One humorous moment occurred when the salesman asked us what we did for a living. After Polly recited her résumé, the salesman turned to me and asked what I did for a living. I gave my typical answer: “I am retired and I own a photography business.” Ninety-nine times out of a hundred, this answer satisfies salesmen and busybodies alike. Not this time. The salesman asked, “Bruce, what did you do before you retired?” Remember, the word “retired” in my vocabulary means “I left the ministry and Christianity.” The word covers up shit I don’t want to talk about to strangers. I paused for a moment, thinking how best to answer the man’s question. I was already irritated by their tardiness, so I thought, how about a bit of snark?  I said, “I was a pastor for twenty-five years. I pastored churches in Ohio, Texas, and Michigan.” I then continued, saying, “don’t read anything into that. God and I had a falling out and we are not on speaking terms.”

When salesmen find out I was a pastor, it is common for them to change their behavior. Anything to make a sale, right? As I often do, I made sure I used several swear words during our discussion. This was me saying, “I ain’t one of THOSE preachers, God dammit!” Fortunately, no further questions were asked. Both salesmen asked if they could measure the outside of our home. I said “sure.” Off they went, returning ten or so minutes later, measurements in hand, ready to present to us the best siding deal on planet earth.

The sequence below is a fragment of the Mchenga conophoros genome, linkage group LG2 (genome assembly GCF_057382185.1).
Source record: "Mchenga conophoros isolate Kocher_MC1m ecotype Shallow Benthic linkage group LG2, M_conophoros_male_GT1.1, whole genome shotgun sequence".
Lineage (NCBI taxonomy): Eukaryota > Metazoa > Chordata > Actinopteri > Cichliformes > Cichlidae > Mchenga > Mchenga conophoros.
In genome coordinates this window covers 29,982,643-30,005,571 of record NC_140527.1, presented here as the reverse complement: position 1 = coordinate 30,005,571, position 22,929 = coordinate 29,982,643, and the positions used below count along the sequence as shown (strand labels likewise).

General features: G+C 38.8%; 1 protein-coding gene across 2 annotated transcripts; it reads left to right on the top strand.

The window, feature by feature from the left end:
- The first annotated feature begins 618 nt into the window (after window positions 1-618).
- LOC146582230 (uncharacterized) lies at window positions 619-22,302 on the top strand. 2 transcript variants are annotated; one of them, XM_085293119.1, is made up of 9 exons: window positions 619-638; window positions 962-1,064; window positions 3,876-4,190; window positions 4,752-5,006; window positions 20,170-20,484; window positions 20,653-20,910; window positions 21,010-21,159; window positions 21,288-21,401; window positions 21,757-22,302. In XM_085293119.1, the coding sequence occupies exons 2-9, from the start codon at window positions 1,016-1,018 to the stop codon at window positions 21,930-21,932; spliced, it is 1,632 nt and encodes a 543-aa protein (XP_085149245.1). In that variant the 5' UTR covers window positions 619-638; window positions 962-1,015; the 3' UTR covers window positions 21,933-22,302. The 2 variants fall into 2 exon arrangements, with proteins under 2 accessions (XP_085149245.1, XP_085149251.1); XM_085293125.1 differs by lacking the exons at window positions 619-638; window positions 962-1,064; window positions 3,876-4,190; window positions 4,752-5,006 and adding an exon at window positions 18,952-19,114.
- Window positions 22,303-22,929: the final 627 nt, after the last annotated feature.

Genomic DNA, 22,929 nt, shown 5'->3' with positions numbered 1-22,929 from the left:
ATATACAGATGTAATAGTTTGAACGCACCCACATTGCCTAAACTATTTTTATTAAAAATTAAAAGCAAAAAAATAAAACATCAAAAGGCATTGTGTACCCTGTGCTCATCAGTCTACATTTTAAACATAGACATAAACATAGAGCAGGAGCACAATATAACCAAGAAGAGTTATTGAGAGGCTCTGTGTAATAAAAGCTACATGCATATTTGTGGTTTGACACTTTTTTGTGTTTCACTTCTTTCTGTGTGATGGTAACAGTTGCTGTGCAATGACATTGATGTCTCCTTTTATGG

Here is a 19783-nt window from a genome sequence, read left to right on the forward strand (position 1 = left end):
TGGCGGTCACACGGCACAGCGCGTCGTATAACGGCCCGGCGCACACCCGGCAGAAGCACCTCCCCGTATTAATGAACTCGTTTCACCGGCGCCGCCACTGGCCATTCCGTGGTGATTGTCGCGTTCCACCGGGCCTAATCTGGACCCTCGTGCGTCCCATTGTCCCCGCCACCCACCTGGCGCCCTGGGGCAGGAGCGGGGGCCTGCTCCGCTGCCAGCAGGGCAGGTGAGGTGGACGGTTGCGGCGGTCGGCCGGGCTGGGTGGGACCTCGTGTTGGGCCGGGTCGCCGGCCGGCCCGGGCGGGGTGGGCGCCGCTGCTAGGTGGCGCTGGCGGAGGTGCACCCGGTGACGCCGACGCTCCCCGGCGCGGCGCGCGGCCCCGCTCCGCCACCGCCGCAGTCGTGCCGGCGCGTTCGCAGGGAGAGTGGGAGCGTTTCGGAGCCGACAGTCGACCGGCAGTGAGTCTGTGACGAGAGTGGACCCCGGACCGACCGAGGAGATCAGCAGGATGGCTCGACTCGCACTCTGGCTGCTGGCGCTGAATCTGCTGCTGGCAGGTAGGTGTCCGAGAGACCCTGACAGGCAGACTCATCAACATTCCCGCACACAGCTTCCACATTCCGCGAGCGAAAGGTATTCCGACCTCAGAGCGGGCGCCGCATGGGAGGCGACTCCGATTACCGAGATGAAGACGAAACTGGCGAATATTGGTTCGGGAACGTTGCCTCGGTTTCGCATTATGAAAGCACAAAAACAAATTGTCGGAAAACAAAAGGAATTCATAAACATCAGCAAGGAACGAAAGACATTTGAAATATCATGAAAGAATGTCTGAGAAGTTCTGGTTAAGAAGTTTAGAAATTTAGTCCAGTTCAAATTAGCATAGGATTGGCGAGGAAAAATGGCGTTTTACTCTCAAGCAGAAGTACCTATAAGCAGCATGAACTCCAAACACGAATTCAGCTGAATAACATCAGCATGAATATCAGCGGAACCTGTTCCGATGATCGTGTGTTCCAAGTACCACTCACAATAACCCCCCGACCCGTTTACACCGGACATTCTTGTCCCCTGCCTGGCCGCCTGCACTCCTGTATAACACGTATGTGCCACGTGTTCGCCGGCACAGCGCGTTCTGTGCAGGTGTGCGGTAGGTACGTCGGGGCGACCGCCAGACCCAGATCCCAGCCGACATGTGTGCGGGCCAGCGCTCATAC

The alpha-salesman continued his pitch by telling us the benefits of doing business with a AAA company such as Erie Construction. Evidently, he never thought an old curmudgeon such as I would bother to fact-check his claims. After they were gone, I consulted GOD — the Internet — and found out that Erie Construction was NOT a AAA company. I am sure they have thousands of satisfied customers, but they also have customers who were not satisfied with their work due to missed job start/finish dates, shoddy workmanship, and poor warranty work.

As a seller of Jesus, I too shared with prospects the wonders of the Son of God. Evangelicalism was, in my mind at the time, a AAA company, offering the forgiveness of sin, eternal life after death, and peace, purpose, and direction in this life. Who wouldn’t want to buy what I was selling, right? Most of my evangelizing took place pre-Internet. I didn’t have to worry about negative reviews of Jesus, Evangelicalism, me personally, or the church I was pastoring at the time. I relied on people taking my word for it. Today? Thanks to the Internet, Evangelicalism has been exposed for what it is: a psychologically harmful con-job; a system of belief that robs people of their humanity and their money.